Shortly after the family we were co-sponsoring arrived in Fayetteville my wife, kids, and myself took the other Congolese family over to meet our family. They did not know each other but their small apartment quickly filled up with the beautiful sounds of children’s laughter and native Swahili being spoken by four adults who had been restricted to using English to communicate if they wanted to talk to anyone outside their immediate family. They took a break from talking to each other and told us it felt like being home getting to talk to other people in Swahili.
The kids on the other hand didn’t let the language barrier slow them down. They were playing like they had been friends their whole lives. It brought a smile to my face knowing that the new kids in the community wouldn’t have any trouble making new friends here and knowing that my kids were getting an opportunity to become friends with kids who didn’t look or sound like them. And, they were excelling at that opportunity.
Since today is Father’s Day I feel like it would only be right to share a couple of moments that stick out in my memory of refugee fathers.
One of the biggest donations we received for the new families was bicycles. At one point, we had 14 bicycles for our new families and every family had at least one bike. The thing that really sticks out to me is whenever we dropped off a bicycle, the dads always wanted to make sure we got a bike for their children. Their focus was always on their kids before themselves. I even got to witness one of these dads teach his son how to ride a bike for the very first time.
Another time I will never forget is when we were attending another potluck supper at another church. I saw one of the Iraqi dads tell his kids to go stand in front of the American flag hanging on the wall so he could take a picture of them. They were not standing in front of the flag as tourists or visitors, but standing there with large smiles on their faces, showing the immense pride that they had in their new home.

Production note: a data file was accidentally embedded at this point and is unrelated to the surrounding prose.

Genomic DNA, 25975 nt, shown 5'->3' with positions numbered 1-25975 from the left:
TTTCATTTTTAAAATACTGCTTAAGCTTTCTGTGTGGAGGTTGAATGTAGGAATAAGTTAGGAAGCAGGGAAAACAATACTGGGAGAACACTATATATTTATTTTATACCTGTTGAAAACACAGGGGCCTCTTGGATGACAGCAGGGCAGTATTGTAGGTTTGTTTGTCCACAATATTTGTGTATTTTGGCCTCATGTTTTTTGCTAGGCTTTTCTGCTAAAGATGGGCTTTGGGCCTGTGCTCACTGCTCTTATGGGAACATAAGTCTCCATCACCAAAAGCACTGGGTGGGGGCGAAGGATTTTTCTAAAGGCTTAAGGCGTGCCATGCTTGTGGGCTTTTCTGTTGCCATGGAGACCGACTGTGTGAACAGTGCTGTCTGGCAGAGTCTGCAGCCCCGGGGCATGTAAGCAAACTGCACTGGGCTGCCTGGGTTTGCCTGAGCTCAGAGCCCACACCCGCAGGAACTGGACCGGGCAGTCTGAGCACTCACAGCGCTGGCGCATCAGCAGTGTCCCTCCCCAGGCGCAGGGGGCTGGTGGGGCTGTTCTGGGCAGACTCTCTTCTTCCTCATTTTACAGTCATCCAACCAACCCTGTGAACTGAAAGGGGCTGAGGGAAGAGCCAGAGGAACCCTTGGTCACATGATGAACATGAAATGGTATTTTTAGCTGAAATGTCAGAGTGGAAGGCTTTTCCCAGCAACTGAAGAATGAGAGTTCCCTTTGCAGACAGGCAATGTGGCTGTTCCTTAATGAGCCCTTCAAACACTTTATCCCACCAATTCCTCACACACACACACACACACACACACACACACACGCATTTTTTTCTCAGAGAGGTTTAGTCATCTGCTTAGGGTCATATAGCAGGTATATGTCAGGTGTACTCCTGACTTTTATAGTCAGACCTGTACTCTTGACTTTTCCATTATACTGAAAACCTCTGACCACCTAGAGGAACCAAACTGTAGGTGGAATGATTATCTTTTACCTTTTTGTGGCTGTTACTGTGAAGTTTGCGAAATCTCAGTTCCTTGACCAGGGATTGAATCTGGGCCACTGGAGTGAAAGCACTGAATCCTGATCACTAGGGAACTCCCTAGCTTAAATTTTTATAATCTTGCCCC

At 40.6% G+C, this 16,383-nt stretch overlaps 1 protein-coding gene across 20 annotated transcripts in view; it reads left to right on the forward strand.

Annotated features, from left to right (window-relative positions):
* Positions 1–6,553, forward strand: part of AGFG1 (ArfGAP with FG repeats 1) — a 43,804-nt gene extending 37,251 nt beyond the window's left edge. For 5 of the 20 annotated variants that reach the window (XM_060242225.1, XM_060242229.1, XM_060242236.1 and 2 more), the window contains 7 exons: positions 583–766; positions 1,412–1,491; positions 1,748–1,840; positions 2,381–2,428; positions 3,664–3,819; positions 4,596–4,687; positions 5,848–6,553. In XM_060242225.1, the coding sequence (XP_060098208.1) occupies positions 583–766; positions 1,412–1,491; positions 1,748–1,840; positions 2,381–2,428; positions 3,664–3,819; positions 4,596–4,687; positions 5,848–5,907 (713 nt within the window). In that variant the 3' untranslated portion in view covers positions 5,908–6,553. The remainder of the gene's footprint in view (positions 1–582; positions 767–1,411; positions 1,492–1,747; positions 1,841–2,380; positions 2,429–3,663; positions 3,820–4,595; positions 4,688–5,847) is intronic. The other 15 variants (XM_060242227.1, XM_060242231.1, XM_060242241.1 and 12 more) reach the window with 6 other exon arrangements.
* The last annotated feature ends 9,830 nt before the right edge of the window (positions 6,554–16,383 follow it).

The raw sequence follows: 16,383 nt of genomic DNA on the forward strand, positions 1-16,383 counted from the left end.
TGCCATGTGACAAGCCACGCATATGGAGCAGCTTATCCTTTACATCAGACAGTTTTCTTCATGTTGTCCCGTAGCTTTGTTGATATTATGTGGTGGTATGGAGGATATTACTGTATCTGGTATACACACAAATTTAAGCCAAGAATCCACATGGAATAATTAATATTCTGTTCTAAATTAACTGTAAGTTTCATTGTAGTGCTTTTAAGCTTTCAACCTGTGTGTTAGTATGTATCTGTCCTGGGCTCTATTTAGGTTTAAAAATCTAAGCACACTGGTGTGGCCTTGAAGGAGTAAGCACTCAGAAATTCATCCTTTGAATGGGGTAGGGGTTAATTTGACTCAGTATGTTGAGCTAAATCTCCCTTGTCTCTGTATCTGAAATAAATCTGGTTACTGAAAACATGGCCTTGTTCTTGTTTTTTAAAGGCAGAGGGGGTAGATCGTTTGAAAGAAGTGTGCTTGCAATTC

The last memory is from a time I was taking one of the teenage refugees to his part-time job one morning. I knew that he had come here without his father in their family unit but we had never discussed it or why. For some reason that morning though, it came up and I asked where his dad was. He said something that I didn’t understand so he spoke it again this time in a translator app on his phone. When he hit the playback button and that phone spoke my heart sank, it said “missing”.
On Father’s Day, I am proud to be raising my children in a way where they get to learn about the world and meet others who at first glance, appear very different from themselves. Because what I have learned is that refugees are just like us, that refugee fathers have the same values as I do – they are simply looking for what is best for their families.
World Refugee Day June 20, 2017
Find events in your community and learn how you can celebrate World Refugee Day 2017.Learn more
In honor of World Refugee Day 2017, the Refugee Center Online is collecting stories of how refugees make our lives better.
The Refugee Center Online believes newcomers make our country a better place. Refugee resettlement is not just the moral or ethical thing to do – it benefits us and our communities as well. These stories from individuals around the country show how knowing, teaching, working with, and perhaps most importantly, being friends with, refugees have improved the lives of Americans.